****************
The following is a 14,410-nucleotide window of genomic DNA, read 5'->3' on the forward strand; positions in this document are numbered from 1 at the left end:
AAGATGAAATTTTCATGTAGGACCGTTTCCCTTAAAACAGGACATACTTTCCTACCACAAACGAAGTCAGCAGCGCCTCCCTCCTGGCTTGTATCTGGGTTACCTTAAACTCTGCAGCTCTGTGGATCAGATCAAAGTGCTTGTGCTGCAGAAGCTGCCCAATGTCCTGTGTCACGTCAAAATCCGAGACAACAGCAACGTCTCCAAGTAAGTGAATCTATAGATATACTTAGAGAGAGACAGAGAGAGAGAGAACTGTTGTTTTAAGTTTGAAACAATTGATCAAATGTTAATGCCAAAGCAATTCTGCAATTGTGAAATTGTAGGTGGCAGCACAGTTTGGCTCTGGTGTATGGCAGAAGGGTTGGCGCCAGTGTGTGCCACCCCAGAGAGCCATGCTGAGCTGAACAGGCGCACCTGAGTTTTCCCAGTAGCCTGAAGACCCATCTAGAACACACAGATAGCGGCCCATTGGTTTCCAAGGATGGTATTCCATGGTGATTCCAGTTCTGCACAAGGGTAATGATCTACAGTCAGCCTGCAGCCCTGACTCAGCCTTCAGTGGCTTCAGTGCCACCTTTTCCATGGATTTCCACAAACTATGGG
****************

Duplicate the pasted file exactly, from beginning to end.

The following is a 14,410-nucleotide window of genomic DNA, read 5'->3' on the forward strand; positions in this document are numbered from 1 at the left end:
AAGATGAAATTTTCATGTAGGACCGTTTCCCTTAAAACAGGACATACTTTCCTACCACAAACGAAGTCAGCAGCGCCTCCCTCCTGGCTTGTATCTGGGTTACCTTAAACTCTGCAGCTCTGTGGATCAGATCAAAGTGCTTGTGCTGCAGAAGCTGCCCAATGTCCTGTGTCACGTCAAAATCCGAGACAACAGCAACGTCTCCAAGTAAGTGAATCTATAGATATACTTAGAGAGAGACAGAGAGAGAGAGAACTGTTGTTTTAAGTTTGAAACAATTGATCAAATGTTAATGCCAAAGCAATTCTGCAATTGTGAAATTGTAGGTGGCAGCACAGTTTGGCTCTGGTGTATGGCAGAAGGGTTGGCGCCAGTGTGTGCCACCCCAGAGAGCCATGCTGAGCTGAACAGGCGCACCTGAGTTTTCCCAGTAGCCTGAAGACCCATCTAGAACACACAGATAGCGGCCCATTGGTTTCCAAGGATGGTATTCCATGGTGATTCCAGTTCTGCACAAGGGTAATGATCTACAGTCAGCCTGCAGCCCTGACTCAGCCTTCAGTGGCTTCAGTGCCACCTTTTCCATGGATTTCCACAAACTATGGG